In this context, in M.C. Mehta v. Union of India, Justice Bhagwati observed-
“We have to evolve new principles and lay down new norms which will adequately deal with new problems which arise in a highly industrialized economy. We cannot allow our judicial thinking to be constructed by reference to the law as it prevails in England or for the matter of that in any foreign country. We are certainly prepared to receive light from whatever source it comes but we have to build our own jurisprudence.”
During British rule, courts in India were enjoined by Acts of Parliament in the UK and by Indian enactments to act according to justice, equity and good conscience if there was no specific rule of enacted law applicable to the dispute in a suit. In regard to suits for damages for torts, courts followed the English common law insofar as it was consonant with justice, equity and good conscience. They departed from it when any of its rules appeared unreasonable and unsuitable to Indian conditions. An English statute dealing with tort law is not by its own force applicable to India but may be followed here unless it is not accepted for the reason just mentioned.
Tort Law In India Whether Unnecessary“Truly speaking the entire law of torts is founded and structured on morality. Therefore, it would be primitive to close strictly or close finally the ever expanding and growing horizon of tortious liability. Even for social development, orderly growth of the society and cultural the liberal approach to tortious liability by court would be conducive.”- Sahai. J.
The observation made by Hon’ble Sahai.J dispels any illusions as to the necessity of the law of torts. His observations also envisage the growth of tort litigation in India. To fully asses the role played by tort law in a modern society, it would be instructive to turn to the history England during the last three centuries. This is for two reasons firstly, tort litigation in England has grown significantly, making it an interesting study and secondly, the law of torts in India has been largely borrowed from the English law of torts.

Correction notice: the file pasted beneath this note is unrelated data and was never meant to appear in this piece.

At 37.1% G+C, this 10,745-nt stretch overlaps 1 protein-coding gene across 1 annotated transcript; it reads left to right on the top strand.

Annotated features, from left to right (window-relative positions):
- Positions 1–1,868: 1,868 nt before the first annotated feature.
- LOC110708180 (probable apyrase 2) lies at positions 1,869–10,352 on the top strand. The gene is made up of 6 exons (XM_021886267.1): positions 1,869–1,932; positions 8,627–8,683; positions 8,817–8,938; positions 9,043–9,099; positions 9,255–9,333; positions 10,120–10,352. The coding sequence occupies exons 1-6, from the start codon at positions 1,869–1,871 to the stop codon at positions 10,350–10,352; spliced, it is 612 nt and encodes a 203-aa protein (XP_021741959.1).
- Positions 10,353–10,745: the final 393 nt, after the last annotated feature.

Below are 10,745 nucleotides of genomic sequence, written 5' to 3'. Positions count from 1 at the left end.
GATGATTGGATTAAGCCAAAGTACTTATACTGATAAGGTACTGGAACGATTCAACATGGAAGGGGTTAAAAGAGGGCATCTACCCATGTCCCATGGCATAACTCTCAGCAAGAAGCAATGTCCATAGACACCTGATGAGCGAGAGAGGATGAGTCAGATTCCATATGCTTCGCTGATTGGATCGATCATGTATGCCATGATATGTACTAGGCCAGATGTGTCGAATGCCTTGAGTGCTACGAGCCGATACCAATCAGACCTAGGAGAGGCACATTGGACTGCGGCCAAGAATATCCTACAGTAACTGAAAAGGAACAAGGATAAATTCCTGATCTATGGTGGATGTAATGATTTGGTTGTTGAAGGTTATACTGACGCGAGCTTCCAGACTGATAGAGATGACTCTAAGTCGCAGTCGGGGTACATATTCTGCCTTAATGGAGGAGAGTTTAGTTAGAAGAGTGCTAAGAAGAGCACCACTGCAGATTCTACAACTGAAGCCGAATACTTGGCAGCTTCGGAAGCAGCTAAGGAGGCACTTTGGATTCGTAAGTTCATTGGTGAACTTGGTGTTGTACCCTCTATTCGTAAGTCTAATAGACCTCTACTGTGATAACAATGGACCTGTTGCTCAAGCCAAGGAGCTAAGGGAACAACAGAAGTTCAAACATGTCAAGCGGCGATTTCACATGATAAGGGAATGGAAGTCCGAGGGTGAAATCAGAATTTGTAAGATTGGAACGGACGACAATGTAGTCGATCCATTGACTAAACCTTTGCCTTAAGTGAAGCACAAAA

The outstanding fact of England’s legal history relevant to the present context is the growth of her own tort law from small beginnings to the size and status of a separate branch of law. This was the work of her lawyers and judges who developed the action for damages as a remedy for violations of rights and duties and fashioned it as an instrument for making people adhere to standards of reasonable behaviour and to respect the rights and interests of one another.
As a result, the English people benefited by the cultivation of habits of thought and conduct which helps social peace and co-operative effort, inculcated a live sense of individual rights which they do not hesitate to ascertain in courts of law. The necessary corollary of this is the formulation of a large body of rules defining in detail the rights of the individual in relation to others and the conditions in which he can assert them in a court of law. So we have a body of law whose rules have grown and are constantly growing in response to new concepts of rights and duty and new needs and conditions.
If it is true to say that the English people attained during this period, a degree of social unity and integration enabling them to achieve phenomenal success in various aspects of their life, activity and welfare, it is difficult to resist the inference that among the many forces and influences that made this possible, was the development of their system of law and justice so as to afford security to the citizen in his life, person, property and rights and interests which he values. An integral and important part of this system is tort law.